118. Latin wings : ALAE

120. Carlisle's wife in "Twilight" : ESME. Played by Elizabeth Reaser.

121. Part of 126-Down: Abbr. : STD. 126. Western Fla. Panhandle setting : CST

122. Norris Dam prog. : TVA

123. Surg. centers : ORs


Added later:

Don't miss this article on Rich's philosophy on cluing.


River Doc said...

Happy Sunday everyone!

It’s amazing how turning on one or two red letters will open a floodgate of answers after a few laps around the puzzle grid. Reddening the A and C of MATCHBOX caused the entire NE section to fall for me today (I was trying to force some derivative of MITSUBISHI)….

Of course, it wouldn’t be Sunday without the USUAL erasure marks, such as ERNE for TERN, ZAIRE for CAIRO, NEO for URL, SNOW for COAL, EXS for XES, and so on….

Joe Alioto was the Richard Daley of the West Coast, imho (apologies to Sam Yorty)….

It’s name is the U.S.S. Enterprise, but the hull marking is NCC-1701. Takes me back to when young Trekkie Doc built the Revell model. The term Trekkie wasn’t nearly as divisive then as it has become today….

C.C., I’ve never been to Ely. It’s one of those podunk little towns you pass through on the way to somewhere else. Ely’s claim to fame is either (a) the birthplace of Pat Nixon, or (b) the smallest community in the U.S. ever to have received scheduled passenger jet service operated by United Airlines on a year-round basis, per Wiki….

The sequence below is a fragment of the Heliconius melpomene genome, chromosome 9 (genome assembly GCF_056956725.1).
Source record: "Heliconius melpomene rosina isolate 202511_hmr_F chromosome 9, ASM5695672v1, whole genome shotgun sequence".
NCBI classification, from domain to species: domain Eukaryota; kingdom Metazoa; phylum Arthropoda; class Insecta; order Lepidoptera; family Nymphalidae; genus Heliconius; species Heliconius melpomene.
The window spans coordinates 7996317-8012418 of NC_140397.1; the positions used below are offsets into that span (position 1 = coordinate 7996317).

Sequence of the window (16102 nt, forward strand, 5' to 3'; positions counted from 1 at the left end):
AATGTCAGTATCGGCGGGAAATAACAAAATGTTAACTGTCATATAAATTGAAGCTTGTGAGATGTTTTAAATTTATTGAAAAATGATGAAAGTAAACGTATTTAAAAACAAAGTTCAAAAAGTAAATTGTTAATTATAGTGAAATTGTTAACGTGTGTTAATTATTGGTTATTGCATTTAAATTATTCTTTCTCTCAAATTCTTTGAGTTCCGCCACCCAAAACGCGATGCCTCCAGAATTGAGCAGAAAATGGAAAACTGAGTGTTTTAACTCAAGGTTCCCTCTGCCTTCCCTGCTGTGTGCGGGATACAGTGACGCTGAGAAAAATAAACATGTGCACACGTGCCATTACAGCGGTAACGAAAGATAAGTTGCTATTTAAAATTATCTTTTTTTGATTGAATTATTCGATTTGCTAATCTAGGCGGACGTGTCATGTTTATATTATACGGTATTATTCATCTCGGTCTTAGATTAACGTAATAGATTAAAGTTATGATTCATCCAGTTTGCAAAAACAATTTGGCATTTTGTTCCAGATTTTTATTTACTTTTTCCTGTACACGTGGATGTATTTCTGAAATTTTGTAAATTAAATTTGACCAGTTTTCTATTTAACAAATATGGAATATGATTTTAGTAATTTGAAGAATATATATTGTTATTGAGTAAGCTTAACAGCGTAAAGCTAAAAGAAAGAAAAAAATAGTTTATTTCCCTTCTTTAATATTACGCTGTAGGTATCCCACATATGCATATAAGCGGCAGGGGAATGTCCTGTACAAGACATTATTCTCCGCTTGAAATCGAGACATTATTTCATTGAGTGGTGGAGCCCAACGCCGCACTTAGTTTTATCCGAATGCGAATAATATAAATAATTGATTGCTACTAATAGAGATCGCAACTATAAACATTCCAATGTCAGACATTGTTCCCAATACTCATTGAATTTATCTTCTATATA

Cara Mia why, must we say goodbye…?

Finally, the end of yesterday’s Giants game was truly one for the books. The Giants, winners of 2 of the last 3 FALL CLASSICS, had fallen behind 5-4 in the top of the 10th inning, and then in the bottom of the 10th with a man aboard this happened…!

Barry G. said...

Morning, all!

Very easy, straightforward puzzle today... except for the parts that were insanely obscure (to me, at least).

BELL CAPTAIN? Seriously? Never heard of it and really resisted filling in BELL as the letters started revealing themselves.

What the @^%$! does "hackled" mean? With feathers, right. I always thought hackles were the hairs on the back of my neck. Live and learn.

BAHIA, ESME, STROH, OHAHUAN and AHEART made that little SE corner nearly impossible.

SKULL CRUSHER crossing RUPP was another sticking point. Although, now that I've seen the picture, I can understand why the exercise is so named (especially if you lose your grip).